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Tweets & Eats: A Journey from North Alabama, Western Alabama and Black Belt Birding Trails 

This post is sponsored by the Alabama Tourism Department. All thoughts and opinions are my own. 

You’re likely familiar with Alabama’s deep history, vibrant culture and warm southern hospitality. However, you might not be aware that Alabama also boasts a variety of birdwatching spots, delicious cuisine, and stunning scenic views. I’m on a mission to see it all. 

During the Year of Alabama Birding, I visited the state and road tripped along the Appalachian Highlands Birding Trail, that stretches from the northeastern part of the state southward to Birmingham. This spring, I returned with my husband to indulge not only in my passion for bird watching but to experience the state’s culinary delights during the Year of Alabama Food.

The Year of Alabama Food

Alabama’s culinary scene is a flavorful testament to its rich Southern heritage and offered us a variety of memorable dining experiences. During our trip, my husband and I enjoyed the delicious, finger-licking, slow-cooked barbecue that Decatur is famous for, savored pizza from one of the state’s few handmade brick ovens, and had lunch at Alabama’s oldest ice cream stand. 

100 Dishes to Eat in Alabama is an excellent resource for finding restaurants and iconic foods specific to the state. Download this guide to enhance your travels in Alabama, or if you’re a food enthusiast, use it to plan your entire culinary journey. 

Day One: BBQ, Architecture and Native American Mounds  

Every memorable road trip begins with a full tank of gas and a bag of snacks. Bucee’s, located along I-65 in Athens, is the perfect place to stock up on both fuel and treats. This much talked about gas station has become a must-see attraction in its own right and was our first stop in Alabama. 


Our adventure kicked off  at Wheeler National Wildlife Refuge. The refuge is an ornithologist’s dream with a two-story observation tower fitted with multiple spotting scopes; a perfect spot to gaze over the field and small pond where birds of all types congregate.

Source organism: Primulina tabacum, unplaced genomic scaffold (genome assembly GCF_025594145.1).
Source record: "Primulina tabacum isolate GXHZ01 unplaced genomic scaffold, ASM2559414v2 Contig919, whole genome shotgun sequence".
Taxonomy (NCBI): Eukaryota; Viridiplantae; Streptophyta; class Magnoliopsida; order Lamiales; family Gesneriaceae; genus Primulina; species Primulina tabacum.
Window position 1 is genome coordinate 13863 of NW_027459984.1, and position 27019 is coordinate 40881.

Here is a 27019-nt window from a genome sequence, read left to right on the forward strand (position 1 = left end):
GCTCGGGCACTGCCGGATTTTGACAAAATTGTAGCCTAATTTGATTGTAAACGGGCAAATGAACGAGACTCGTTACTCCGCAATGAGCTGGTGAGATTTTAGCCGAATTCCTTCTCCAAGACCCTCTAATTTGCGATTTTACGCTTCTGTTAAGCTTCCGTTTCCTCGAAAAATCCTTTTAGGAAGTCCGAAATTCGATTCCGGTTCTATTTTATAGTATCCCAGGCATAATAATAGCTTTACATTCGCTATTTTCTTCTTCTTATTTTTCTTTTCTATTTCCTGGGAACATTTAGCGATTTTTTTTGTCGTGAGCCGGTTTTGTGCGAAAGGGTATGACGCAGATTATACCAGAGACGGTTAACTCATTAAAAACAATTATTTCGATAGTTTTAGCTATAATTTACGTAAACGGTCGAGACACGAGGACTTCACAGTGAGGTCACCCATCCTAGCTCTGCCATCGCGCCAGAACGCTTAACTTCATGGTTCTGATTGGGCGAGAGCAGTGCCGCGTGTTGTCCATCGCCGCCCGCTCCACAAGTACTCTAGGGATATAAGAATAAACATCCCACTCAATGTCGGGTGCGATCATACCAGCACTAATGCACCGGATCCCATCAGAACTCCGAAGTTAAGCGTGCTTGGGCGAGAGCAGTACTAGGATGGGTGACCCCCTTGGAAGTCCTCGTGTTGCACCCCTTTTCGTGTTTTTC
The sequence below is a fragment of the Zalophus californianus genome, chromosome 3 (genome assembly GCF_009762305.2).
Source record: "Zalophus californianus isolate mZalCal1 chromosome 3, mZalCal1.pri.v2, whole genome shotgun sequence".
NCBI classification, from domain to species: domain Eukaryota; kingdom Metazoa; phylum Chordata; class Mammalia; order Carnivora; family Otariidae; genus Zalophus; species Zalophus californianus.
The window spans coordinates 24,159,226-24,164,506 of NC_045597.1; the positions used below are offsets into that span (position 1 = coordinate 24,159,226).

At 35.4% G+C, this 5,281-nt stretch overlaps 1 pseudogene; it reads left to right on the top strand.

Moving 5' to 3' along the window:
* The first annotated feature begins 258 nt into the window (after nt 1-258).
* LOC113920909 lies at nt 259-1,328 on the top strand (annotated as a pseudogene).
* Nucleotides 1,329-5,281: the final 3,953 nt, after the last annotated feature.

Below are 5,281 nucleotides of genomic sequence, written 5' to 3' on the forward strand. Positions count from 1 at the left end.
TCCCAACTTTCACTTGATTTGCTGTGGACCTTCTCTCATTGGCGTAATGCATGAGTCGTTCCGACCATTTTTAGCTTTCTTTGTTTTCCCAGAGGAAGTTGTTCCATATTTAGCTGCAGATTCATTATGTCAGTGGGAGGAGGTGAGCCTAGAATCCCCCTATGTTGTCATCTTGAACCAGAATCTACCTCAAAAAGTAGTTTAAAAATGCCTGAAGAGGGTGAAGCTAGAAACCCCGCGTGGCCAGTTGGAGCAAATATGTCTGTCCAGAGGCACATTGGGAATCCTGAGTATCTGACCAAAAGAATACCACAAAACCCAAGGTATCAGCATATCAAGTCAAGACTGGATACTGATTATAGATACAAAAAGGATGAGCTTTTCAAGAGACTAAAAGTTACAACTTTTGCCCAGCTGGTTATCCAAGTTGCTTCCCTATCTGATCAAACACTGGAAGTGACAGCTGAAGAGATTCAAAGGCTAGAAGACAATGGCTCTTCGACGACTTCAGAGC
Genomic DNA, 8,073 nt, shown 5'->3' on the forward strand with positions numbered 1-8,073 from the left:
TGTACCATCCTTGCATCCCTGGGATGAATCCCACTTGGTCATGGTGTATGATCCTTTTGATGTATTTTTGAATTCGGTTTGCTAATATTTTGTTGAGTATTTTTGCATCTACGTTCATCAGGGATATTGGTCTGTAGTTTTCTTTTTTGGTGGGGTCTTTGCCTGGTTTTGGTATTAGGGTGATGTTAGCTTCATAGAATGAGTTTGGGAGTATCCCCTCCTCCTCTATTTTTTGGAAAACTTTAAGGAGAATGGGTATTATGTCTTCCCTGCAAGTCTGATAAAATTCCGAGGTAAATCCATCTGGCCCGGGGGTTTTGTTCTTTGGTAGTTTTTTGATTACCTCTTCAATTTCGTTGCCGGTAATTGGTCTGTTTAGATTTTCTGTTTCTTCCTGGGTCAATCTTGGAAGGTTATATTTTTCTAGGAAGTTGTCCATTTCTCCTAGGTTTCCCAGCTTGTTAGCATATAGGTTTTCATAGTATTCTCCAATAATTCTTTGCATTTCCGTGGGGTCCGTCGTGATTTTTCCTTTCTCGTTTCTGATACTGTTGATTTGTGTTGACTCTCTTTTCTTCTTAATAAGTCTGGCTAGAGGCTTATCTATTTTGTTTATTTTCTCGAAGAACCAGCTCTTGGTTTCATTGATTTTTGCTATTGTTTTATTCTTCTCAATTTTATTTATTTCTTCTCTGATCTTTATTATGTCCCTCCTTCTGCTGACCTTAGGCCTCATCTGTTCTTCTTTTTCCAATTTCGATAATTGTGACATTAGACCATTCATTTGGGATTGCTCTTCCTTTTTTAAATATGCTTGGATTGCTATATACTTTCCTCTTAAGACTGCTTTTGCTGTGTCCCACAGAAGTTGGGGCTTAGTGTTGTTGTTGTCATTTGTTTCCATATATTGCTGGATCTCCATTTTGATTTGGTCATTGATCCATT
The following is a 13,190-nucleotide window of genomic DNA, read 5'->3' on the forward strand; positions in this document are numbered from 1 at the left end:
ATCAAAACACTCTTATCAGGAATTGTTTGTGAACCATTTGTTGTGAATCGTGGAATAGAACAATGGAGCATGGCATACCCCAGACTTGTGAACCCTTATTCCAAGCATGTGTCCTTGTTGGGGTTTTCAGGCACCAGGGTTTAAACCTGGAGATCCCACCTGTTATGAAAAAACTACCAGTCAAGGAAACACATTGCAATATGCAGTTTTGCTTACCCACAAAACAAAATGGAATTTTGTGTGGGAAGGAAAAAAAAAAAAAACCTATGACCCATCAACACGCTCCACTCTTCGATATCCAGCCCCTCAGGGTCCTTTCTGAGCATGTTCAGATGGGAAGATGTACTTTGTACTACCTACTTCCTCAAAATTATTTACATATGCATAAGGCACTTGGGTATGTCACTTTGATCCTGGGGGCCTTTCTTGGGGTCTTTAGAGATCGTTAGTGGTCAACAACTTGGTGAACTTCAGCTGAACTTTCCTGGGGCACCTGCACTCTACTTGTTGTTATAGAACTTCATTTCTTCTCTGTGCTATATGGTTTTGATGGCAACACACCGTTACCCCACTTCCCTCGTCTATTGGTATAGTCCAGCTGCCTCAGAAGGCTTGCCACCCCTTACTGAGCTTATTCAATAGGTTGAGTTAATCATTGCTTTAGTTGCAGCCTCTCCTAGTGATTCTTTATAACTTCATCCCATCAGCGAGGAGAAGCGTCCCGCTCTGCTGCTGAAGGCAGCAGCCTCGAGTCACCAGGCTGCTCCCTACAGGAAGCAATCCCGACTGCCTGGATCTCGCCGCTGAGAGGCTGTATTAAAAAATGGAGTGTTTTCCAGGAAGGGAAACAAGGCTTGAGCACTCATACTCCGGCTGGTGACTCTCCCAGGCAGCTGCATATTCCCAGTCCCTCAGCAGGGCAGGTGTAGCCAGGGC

This location is an especially popular spot for viewing migratory birds, including thousands of Sandhill cranes that winter at the refuge.  

You can watch a short movie in the newly-renovated Visitor Center and hike the meandering woodland trails found on the 34,000 acre property. There’s even a pavilion where you can enjoy a picnic.

We explored the Flint Creek Trail and then drove into town to discover what Decatur offers. 

Our first stop was to the Decatur Morgan County Visitor Center to pick up a tour map of the Old Decatur and Albany Historic Districts that comprise Alabama’s largest concentration of Victorian Era craftsman and bungalow-style homes in the state. This is a must for architecture lovers! 

Some highlights include the Old State Bank, the oldest bank in the state and is also part of the Civil War Walking Tour of Decatur, a former Carnegie library that now serves as a community arts center, and the serene Japanese Garden at Frasier Park. 

We spent a few minutes registering for the complimentary MoCo Mural Trail, which guides you to various murals across Morgan County. While we couldn’t visit all of them, we managed to check out several before enjoying a late lunch.  


I could have spent a weekend exploring Decatur, but with only four days to travel and many miles to cover it was time to move to our next destination south of Tuscaloosa. 

We made our way to Moundville Archaeological Park, one of the 280 sites on the Alabama Birding Trail. This National Landmark Site features over 29 mounds within a 320-acre scenic park. This is a great place to learn a bit of history and to bird watch!

The Jones Archaeological Museum has been described as one of the most significant Native American archaeological sites in the U.S. Since it was getting late in the day and the museum would soon be closing, we quickly toured the museum before heading back outside. 

Outdoors we climbed one of the mounds to enjoy a panoramic view of the park and walked to the Indian Village, the original exhibit in the park.  

This outdoor exhibit illustrates what life on the complex would have looked like and shows the everyday life of the Native inhabitants. 

Some birds we spotted included Cedar Waxwings, Red-Winged Blackbirds, Grackles and a migrating Sandpiper.   

We left minutes before the gates closed and drove towards the hotel we’d reserved in Demopolis where we called it a night. 

Where We Ate: 

Big Bob Gibson’s BBQ was the perfect spot for a late lunch.  Named the Best BBQ Restaurant in Alabama,  Big Bob Gibson’s has been a culinary landmark since the 1950s, and a legend in Decatur. The restaurant is celebrated for its mouth-watering slow-cooked BBQ and award-winning sauces like the famous white sauce and “Alabama Red.” 

My husband opted for the Little Bob Gibson Sampler with smoked turkey and quartered chicken while I, attempting to choose a lighter option, ordered Big Bob’s Bar-B-Q Salad with Brisket. I couldn’t resist sampling some of my husband’s meal too.

White sauce isn’t something we have in Ohio and we were surprised by the tangy flavor. My resolve to eat something lighter dissolved when the waitress suggested we finish our meal with a slice of homemade Chocolate pie.